The Legislature will consider various constitutional changes this week, all of which have a steep path to follow before reaching the statewide ballot. At 1:30 p.m. Tuesday, the Senate Labor and Commerce Committee will discuss a constitutional amendment that would require voters to approve any new taxes passed by the Legislature. At 3:15 p.m. Tuesday, the House State Affairs Committee will take public testimony on House Joint Resolution 1, which would ask voters to formally repeal the constitutional amendment that declares marriage to be between one man and one woman. While Alaska’s constitutional amendment relating to marriage became a dead letter with a 2015 U.S. Supreme Court decision, it remains formally part of the state constitution.

At 1:30 p.m. Friday, the Senate Judiciary Committee will hear a proposed constitutional amendment from Sen. Donny Olson, D-Golovin. The amendment would allow the Legislature to pass a law requiring parental consent for any child who wants to get an abortion. An Alaska Supreme Court decision has found that the Legislature does not have that power, because the child’s decision is protected by the Alaska Constitution’s right to privacy.

• Contact reporter James Brooks at or call 523-2258.

More in News

(Juneau Empire file photo)
Aurora forecast for the week of Feb. 26

These forecasts are courtesy of the University of Alaska Fairbanks’ Geophysical Institute… Continue reading

U.S. Rep. Mary Peltola (center) walks with Alaska Rep. Will Stapp, R-Fairbanks, and Alaska Sen. Lyman Hoffman, D-Bethel, into the Alaska House of Representatives chambers ahead of her annual address to the Alaska Legislature on Monday. (Mark Sabbatini/Juneau Empire)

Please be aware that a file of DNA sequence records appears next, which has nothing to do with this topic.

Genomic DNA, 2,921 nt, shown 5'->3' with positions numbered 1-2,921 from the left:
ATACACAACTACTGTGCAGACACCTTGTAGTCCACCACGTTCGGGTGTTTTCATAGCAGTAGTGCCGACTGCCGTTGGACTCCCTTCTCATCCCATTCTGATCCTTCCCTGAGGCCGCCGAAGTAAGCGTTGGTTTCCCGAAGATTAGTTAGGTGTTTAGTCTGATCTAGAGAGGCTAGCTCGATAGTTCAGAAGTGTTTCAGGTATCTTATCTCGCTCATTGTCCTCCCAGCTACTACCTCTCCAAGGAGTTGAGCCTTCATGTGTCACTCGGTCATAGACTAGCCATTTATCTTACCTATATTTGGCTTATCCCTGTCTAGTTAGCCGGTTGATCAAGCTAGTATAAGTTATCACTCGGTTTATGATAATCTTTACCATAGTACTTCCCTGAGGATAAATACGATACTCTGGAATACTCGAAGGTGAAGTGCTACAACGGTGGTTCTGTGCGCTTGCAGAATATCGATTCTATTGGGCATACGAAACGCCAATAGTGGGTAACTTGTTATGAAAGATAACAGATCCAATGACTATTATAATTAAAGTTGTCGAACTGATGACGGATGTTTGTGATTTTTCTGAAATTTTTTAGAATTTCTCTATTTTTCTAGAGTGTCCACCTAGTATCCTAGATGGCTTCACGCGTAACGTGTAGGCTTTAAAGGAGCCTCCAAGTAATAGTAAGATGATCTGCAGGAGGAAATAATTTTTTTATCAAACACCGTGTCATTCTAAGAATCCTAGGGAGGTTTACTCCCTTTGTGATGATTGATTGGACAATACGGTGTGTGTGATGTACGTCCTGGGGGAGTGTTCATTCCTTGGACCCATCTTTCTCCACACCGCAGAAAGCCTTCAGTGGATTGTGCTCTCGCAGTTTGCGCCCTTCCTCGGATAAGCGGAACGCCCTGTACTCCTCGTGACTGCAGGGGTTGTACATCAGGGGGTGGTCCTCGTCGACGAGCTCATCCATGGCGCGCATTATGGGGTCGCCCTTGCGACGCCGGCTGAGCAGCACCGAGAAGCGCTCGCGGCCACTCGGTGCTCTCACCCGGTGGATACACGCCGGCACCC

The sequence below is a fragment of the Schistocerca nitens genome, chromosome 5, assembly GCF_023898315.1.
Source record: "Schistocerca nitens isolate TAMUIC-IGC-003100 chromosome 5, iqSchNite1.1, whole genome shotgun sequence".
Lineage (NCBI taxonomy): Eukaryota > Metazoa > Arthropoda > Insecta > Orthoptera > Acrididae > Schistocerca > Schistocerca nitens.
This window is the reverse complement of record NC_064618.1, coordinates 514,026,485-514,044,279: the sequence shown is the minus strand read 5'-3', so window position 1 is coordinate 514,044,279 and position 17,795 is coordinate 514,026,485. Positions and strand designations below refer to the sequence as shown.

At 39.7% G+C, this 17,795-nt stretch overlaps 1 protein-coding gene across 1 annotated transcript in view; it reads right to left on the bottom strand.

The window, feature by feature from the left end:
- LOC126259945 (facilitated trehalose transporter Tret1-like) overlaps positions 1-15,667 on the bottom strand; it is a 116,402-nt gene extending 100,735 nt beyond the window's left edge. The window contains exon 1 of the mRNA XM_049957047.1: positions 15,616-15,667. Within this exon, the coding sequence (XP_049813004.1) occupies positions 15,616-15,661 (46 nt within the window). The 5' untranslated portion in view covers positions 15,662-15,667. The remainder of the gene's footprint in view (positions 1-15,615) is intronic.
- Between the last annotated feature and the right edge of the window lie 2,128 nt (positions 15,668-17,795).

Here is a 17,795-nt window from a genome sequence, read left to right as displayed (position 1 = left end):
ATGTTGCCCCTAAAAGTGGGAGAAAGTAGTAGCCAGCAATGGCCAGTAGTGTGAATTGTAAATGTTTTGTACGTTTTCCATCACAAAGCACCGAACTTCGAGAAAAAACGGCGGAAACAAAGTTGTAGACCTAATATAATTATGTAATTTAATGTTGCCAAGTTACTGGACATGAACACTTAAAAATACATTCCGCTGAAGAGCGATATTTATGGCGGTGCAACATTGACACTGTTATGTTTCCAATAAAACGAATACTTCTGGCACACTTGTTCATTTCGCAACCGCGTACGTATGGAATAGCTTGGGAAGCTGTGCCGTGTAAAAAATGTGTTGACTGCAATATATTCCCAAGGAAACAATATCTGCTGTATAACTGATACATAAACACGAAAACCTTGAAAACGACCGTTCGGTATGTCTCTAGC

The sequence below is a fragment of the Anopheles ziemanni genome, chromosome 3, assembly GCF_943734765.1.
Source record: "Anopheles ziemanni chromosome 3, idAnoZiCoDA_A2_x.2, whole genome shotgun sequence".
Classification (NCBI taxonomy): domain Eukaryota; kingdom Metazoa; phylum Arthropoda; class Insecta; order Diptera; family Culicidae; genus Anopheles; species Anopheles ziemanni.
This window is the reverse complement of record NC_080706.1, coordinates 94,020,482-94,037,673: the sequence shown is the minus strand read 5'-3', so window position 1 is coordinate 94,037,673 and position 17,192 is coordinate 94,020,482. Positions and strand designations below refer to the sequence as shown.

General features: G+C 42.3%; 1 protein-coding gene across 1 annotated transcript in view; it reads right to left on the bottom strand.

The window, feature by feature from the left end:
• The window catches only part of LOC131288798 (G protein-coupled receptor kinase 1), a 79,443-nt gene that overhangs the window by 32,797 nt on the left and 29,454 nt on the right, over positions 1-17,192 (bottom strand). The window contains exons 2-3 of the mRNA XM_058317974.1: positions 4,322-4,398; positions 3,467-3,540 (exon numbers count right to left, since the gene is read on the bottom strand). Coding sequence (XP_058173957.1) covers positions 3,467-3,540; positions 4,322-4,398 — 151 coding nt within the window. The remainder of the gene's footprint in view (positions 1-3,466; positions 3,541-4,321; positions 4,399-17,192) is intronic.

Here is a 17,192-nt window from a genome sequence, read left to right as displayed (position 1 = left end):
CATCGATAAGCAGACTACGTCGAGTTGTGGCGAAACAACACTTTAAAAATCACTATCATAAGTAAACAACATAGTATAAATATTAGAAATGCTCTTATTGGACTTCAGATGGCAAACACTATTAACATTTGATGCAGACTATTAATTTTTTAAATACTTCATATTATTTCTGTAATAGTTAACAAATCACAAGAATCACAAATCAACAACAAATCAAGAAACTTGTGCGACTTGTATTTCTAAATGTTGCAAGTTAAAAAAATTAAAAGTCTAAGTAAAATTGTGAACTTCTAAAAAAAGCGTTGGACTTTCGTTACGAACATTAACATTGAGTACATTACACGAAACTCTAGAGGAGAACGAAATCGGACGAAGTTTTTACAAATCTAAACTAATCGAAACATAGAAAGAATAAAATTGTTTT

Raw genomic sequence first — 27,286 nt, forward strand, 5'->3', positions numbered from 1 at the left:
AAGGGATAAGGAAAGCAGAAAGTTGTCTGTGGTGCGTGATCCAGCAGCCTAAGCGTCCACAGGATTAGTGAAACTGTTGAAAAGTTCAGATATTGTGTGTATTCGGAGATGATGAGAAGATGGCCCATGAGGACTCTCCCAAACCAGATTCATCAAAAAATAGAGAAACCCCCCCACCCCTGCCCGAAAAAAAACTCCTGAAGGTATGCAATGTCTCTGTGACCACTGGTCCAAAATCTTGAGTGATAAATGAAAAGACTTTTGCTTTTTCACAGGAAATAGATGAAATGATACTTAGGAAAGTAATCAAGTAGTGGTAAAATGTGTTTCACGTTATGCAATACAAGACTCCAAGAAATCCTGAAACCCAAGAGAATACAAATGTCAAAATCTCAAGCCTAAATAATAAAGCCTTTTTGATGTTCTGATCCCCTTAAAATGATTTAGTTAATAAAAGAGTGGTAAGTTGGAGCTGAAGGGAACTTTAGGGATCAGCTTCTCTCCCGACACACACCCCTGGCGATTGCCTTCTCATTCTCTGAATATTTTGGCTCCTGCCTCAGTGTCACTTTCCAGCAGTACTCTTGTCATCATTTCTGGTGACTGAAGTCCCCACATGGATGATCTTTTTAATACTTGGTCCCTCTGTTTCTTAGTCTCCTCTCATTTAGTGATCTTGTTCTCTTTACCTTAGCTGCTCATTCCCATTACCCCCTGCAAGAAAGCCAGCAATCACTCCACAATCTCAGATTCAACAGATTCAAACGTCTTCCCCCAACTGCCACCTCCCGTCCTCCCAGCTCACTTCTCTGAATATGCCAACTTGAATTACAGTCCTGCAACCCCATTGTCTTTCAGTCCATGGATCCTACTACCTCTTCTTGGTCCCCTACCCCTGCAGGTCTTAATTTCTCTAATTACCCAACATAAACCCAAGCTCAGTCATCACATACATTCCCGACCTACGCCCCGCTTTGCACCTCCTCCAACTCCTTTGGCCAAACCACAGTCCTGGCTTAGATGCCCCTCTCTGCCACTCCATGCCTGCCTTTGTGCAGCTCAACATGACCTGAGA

Peltola celebrates federal intervention in Albertsons, Kroger merger in legislative address

Congresswoman says wins for Alaska’s fisheries and state’s economy occurring through collaboration.

Sen. Shelley Hughes, R-Palmer, speaks in support of Senate concurrence on a version of an education bill passed by the Alaska House last week during a Senate floor discussion on Monday. (Ashlyn O’Hara/Peninsula Clarion)
Senate concurs on House education bill, Dunleavy is skeptical

Dunleavy schedules press conference Tuesday afternoon in Anchorage to discuss the legislation.

A photo by Ben Huff being exhibited as part of his presentation at 6:30 p.m. at the Alaska State Museum. (Photo courtesy of the Alaska State Museum)
Here’s what’s happening for First Friday in March

Both the state and city museums are celebrating 20 years of artistic… Continue reading

Goose Creek Correctional Center is seen in fall. (Photo courtesy of Alaska Department of Corrections)
Alaska prison failed to provide adequate dental care to inmates, state investigator finds

Goose Creek Correctional Center has gone years without a hygienist, forcing patients to wait

Jirdes Winther Baxter chats with Wayne Bertholl during her 100th birthday celebration Saturday at the Juneau Yacht Club. (Mark Sabbatini / Juneau Empire)
Jirdes Winther Baxter, last survivor of 1925 Nome serum run, celebrates 100th birthday in Juneau

Five generations of family, dozens of friends and a coalition of political leaders offer tributes.

The Safeway supermarket in Juneau, seen here Oct. 4, 2023, is among those in Alaska that might be sold if its parent company, Albertsons Companies Inc., merges with Kroger Co., the parent company of Fred Meyer. (Mark Sabbatini / Juneau Empire file photo)
US sues to block merger of grocery giants Kroger and Albertsons, saying it could push prices higher

Eight states, not including Alaska, join lawsuit against parent companies of Fred Meyer and Safeway.

(Michael Penn / Juneau Empire file photo)
Police calls for Saturday, Feb. 24, 2024

This report contains public information from law enforcement and public safety agencies.

(Michael Penn / Juneau Empire file photo)
Police calls for Friday, Feb. 23, 2024

This report contains public information from law enforcement and public safety agencies.

Most Read